- Find the letter on the page.
- Add glue
- Add the car.
- Repeat with all the cars.
- When all are glued on go through them again and label them with their names.
- After I taped it to the wall he picked out a car for me, a Mercedes! Good boy!
Little Red Car is one of my most viewed song videos click here to watch it !
“The Berenstain Bears and the Big Road Race” by Stan and Jan Berenstain shouldn’t be overlooked. Both my son and i really enjoy this book from the ever popular series. It’s a good story about being persistent and they sneak lots of learning into the rhyming text. Colors, opposites and more can be reinforced by this retelling of the classic tale of the tortoise and the hare.
“Everything I Know About Cars” by Tom Lichtenheld is hilarious! I grabbed it at the library today knowing I would need some car books to pair with this activity and didn’t preview it at all. All I knew is that it was a book about cars I had never read. At nap when I finally opened it with my son in his car Pjs- I realized it’s very long, and probably more approriate for 4+. I didn’t put it down though because after reading this on the first page I was hooked :
A collection of made-up facts, Educated Guesses and silly pictures about Cars, Trucks and other Zoomy things
The author had me at zoomy things. My son only made it through the first few pages, but I couldn’t wait to open it back up after he was asleep. The book takes the readers through the history of cars ( totally made up) , the basics of road trips, kid designed cars … and ends with a tutorial on how the reader can draw their own made up car. I really liked this book and plan to buy a copy for my 4and 7 year old nephews who will love the humor ( yes some of it is pottyish but still fun) and the illustrations.
Drinking Straw Truck
This was a collaborative effort, my son was watching a show about the Three Little Pigs and the one pig with a straw house sparked his interest in making something with drinking straws. So his first request was a train, but we didn’t have enough straws so we settled on a pick up truck. This does require some prep but I love how it turned out. The placing of the straws is tricky but it’s a great lesson in fine motor and patience!
- Gather your materials. You will need drinking straws, 2 pieces of construction paper, a marker, crayons, scissors, glue and 2 milk caps.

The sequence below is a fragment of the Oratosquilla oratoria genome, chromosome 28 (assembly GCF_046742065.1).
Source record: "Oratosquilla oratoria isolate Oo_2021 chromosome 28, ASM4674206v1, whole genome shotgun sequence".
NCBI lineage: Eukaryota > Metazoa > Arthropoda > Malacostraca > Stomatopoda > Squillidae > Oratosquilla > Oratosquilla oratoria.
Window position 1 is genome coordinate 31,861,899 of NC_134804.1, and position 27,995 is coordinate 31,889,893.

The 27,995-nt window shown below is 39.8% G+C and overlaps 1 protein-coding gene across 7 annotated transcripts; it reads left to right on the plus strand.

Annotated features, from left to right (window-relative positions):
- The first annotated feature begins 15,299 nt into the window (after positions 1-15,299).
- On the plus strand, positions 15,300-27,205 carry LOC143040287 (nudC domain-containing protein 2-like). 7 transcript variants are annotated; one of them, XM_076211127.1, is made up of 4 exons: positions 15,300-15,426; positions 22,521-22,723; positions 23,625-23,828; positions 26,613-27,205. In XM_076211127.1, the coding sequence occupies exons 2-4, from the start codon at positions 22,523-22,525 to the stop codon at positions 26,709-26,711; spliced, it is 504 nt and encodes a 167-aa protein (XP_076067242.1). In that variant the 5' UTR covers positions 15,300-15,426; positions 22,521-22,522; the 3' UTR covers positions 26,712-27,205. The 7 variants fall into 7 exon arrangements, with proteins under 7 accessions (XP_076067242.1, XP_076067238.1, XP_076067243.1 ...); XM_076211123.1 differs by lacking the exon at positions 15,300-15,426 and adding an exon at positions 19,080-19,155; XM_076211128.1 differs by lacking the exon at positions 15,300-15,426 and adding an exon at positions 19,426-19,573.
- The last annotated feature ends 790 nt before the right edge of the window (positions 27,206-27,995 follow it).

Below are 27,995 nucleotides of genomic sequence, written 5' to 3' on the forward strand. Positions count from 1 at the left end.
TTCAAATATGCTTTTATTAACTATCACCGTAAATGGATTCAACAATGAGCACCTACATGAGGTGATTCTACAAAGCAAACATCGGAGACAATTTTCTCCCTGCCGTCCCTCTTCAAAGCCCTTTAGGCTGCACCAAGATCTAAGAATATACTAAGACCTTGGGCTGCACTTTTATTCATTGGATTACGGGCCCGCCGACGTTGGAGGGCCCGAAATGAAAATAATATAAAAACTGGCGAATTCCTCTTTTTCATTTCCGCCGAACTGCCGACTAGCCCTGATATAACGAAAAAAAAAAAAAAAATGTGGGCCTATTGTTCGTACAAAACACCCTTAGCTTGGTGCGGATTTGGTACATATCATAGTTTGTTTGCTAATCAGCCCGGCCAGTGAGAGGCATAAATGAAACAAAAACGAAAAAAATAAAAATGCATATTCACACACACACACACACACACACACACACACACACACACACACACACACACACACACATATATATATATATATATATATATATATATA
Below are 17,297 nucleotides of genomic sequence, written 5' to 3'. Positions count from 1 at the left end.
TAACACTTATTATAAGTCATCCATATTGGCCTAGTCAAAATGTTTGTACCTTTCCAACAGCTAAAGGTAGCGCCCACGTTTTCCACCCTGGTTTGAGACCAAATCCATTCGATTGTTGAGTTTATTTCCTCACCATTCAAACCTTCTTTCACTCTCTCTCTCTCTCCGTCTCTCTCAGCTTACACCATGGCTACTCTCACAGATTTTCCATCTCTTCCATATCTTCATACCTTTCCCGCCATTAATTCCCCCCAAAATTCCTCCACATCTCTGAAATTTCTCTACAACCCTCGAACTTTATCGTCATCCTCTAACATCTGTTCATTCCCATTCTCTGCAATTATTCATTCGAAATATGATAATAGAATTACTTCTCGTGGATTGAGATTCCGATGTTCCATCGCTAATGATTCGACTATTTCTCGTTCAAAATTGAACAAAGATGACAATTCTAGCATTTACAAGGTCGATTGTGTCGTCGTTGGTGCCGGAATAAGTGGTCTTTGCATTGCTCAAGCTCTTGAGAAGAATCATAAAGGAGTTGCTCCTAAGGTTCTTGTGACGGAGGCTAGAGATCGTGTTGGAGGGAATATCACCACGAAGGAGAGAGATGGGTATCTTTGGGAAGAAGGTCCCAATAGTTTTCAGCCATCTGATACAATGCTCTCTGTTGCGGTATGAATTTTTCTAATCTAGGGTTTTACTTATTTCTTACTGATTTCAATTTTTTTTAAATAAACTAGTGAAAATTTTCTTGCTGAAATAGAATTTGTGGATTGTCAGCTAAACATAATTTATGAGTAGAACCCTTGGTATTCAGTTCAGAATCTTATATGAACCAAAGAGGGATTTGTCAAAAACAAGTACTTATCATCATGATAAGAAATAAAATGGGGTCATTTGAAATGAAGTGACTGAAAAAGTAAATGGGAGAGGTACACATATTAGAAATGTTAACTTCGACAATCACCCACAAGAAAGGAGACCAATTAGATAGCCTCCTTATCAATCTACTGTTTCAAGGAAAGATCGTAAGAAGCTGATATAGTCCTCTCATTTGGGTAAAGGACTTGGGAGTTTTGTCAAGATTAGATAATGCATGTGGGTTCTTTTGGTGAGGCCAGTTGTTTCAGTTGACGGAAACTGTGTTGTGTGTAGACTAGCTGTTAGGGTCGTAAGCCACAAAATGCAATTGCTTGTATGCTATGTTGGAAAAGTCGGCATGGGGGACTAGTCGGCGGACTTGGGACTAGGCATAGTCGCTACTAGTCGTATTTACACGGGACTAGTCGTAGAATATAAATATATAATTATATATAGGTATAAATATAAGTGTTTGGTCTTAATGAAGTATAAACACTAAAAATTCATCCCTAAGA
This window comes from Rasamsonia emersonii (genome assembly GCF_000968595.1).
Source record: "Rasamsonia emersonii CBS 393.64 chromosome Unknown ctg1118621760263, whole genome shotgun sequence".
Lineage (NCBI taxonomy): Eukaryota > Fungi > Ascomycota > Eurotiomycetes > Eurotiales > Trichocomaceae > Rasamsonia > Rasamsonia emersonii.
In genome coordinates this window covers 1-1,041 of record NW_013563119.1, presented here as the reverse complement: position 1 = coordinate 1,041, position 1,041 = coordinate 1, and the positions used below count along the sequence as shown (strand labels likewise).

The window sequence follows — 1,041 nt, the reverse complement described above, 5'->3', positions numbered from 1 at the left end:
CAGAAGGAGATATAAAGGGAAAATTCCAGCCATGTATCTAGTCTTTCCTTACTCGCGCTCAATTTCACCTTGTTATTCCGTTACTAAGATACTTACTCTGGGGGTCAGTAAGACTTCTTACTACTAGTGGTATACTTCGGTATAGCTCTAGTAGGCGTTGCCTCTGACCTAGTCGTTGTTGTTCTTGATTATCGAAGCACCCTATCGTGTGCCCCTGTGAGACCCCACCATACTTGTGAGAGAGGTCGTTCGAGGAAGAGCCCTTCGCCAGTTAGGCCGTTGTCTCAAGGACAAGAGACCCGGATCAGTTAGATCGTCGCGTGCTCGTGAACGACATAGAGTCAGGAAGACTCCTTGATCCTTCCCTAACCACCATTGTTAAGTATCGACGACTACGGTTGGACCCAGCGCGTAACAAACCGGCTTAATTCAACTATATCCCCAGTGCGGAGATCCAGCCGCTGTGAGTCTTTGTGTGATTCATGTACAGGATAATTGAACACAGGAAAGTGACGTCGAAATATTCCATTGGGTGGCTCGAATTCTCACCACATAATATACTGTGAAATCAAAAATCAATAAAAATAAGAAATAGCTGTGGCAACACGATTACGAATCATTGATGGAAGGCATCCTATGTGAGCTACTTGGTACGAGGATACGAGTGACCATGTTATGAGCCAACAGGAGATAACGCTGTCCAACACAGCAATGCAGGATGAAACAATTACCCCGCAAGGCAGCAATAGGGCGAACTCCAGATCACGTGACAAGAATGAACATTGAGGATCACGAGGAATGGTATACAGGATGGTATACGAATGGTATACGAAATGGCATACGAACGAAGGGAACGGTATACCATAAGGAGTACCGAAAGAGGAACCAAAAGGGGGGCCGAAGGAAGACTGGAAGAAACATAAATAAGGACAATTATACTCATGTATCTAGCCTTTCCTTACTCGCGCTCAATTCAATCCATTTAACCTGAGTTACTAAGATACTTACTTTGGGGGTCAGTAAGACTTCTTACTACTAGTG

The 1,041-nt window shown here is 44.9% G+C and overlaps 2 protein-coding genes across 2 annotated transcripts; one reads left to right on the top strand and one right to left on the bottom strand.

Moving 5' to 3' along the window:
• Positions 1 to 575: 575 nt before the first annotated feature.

- Start by drawing a truck on a piece of paper, if your child is able to have them do this. Don’t worry if it’s not perfect, mine certainly isn’t, as long as your child knows it’s a truck you are set.
- Give your child the 2nd piece of paper and explain the truck needs a road. We used black paper and white and yellow crayons.
- While they are doing this ( or before you even invite them to the table) cut the straws to fit over the truck, I did the cutting them made three piles, the hood, the cab and the bed.
- Add glue, a lot of glue.
- Spread said glue around.
- Add the straws. We did them by group, and I showed him how to do it for the first , then he did the rest. This is tricky so I find if I prepare him for it to be delicate, and tricky he doesn’t get frustrated when it’s hard. I tell him over and over how tricky it is, but that I know he can do it, and it’s okay to ask for help, even mommy thinks it’s hard. It works for us ( most days).
- Keep adding them until the picture is covered.
- Add the milk lids for wheels and let dry. It takes ages to dry.
- Cut out and glue onto the road way they made.
“The Three Little Rigs” by David Gordon is a fresh twist on the classic Three Little Pigs with trucks instead of pigs. My son ate this book up, he loved it. The “wolf” in the story is a wrecking ball that smashes and crashes the Little Rigs garages , I thought he was a little scary but after reading the book I asked my son his favorite part and sure enough he said the wrecking ball. I loved the illustrations and was not surprised one bit to read that the author/illustrator has done work for Pixar.
“Trucks Whizz! Zoom! Rumble!” by Patricia Hubbell was another hit with my son. The book is about all the trucks that one can find on the road, from armoured trucks to diggers and of course garbage trucks! My son is a huge garbage truck fan and was elated when there wasn’t just one but two in this book! The text rhymes and chugs along well with the whimsical collaged illustrations by Megan Halsey. Many of the drivers in the book are animals and when I asked my osn if elephants really drive trucks he looked at me seriously and said ” Sometimes they do! ” , regardless of my son’s take on reality he really enjoyed this book and if your child is as into trucks as he is they will too.
“When Daddy’s Truck Picks Me Up” by Jana Novotany Hunter is not so much a book about trucks as it is about trust in your parents. A little boy is excited to see his dad who is a truck driver and away from home often, today is the day he comes to preschool to pick him up, or maybe not. What I like about this book is that your child gets to see that the dad is eager to get to the school to see his little guy as much as the littl eboy is eager to see his dad. Sadly sometimes even when arents try to get there on time they just aren’t, but that doesn’t mean they won’t get there as soon as they can and still love you . I can say that in all my years of teaching classes a late parent was almot a daily event, and while it was nothing to us teachers a young child is thrown for a loop! I think this book is a wonderful resource for parents to talk about the possibility of this happening.